When a summer film grosses over $48 million in its first week of wide release, we can assume that it is glossy and entertaining, perhaps boasting the latest special effects. But when that film has no known actors and costs a mere $30,000 to make—not even a pittance by Hollywood's Titanic standards—something else is going on. The film has hit a nerve.
There was an innocent spirit in the movies that Preston Sturges made during World War II. His comedy was broad and his wit could be cutting, but at their core his films recall a time when we thought we had reason to be optimistic about the innate goodness of the human spirit. Sturges’s style did not survive the cynical realism of the postwar era.
As part of the astonishing cinema boom known as Nollywood, some 300 Nigerian producers churn out around 2,000 films each year. Their market of almost 150 million people makes this the world’s third-largest film industry, after Hollywood and the Indian Bollywood. The films go straight to DVD or VCD and sell hundreds of thousands of copies in Nigeria alone, not to mention circulation among the Nigerian disapora in North America and Western Europe. Because videos are passed on from hand to hand, actual viewership is impossible to determine. Explicitly Christian videos make up a large part of the output, which is not surprising when we realize that perhaps 45 percent of Nigerians follow this faith.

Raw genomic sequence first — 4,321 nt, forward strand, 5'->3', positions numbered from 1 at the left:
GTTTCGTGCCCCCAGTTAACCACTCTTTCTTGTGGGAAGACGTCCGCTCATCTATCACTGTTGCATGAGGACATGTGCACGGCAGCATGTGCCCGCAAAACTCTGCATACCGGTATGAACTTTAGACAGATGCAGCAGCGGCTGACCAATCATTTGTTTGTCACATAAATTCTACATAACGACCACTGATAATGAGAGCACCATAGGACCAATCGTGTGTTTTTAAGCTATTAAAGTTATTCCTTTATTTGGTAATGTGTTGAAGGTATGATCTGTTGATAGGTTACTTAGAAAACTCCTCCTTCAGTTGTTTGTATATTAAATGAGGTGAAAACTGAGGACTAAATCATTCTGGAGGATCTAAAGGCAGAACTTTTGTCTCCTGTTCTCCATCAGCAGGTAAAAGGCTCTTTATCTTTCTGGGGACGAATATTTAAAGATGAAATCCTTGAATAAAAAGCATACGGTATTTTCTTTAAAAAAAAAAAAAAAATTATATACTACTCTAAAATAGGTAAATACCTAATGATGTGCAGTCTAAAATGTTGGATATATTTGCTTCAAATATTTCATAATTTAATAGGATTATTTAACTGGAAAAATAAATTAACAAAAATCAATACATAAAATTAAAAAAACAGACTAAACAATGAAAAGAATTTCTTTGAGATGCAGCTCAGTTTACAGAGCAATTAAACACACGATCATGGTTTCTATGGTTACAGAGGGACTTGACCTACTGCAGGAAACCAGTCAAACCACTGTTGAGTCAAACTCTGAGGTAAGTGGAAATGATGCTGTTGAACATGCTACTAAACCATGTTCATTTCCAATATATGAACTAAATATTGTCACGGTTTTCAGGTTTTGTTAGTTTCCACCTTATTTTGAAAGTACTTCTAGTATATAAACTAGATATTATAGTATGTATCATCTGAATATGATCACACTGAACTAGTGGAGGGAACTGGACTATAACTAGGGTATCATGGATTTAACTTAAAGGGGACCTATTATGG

By the time the credits began to roll for Lars and the Real Girl, the movie was at the head of my list of top movies of 2007. Writer Nancy Oliver and director Craig Gillespie deliver a sensitive portrait of Lars Lindstrom (Ryan Gosling), a young man so gripped by shyness that the only companion he dares relate to is a life-size silicon doll.
Republican and Democratic candidates who survive the February 5 delegate nomination marathon should be ready to confront a hidden danger to their campaigns—movies. Hillary Clinton, for example, should be concerned about Primary Colors (1998), a thinly disguised portrait of her and Bill.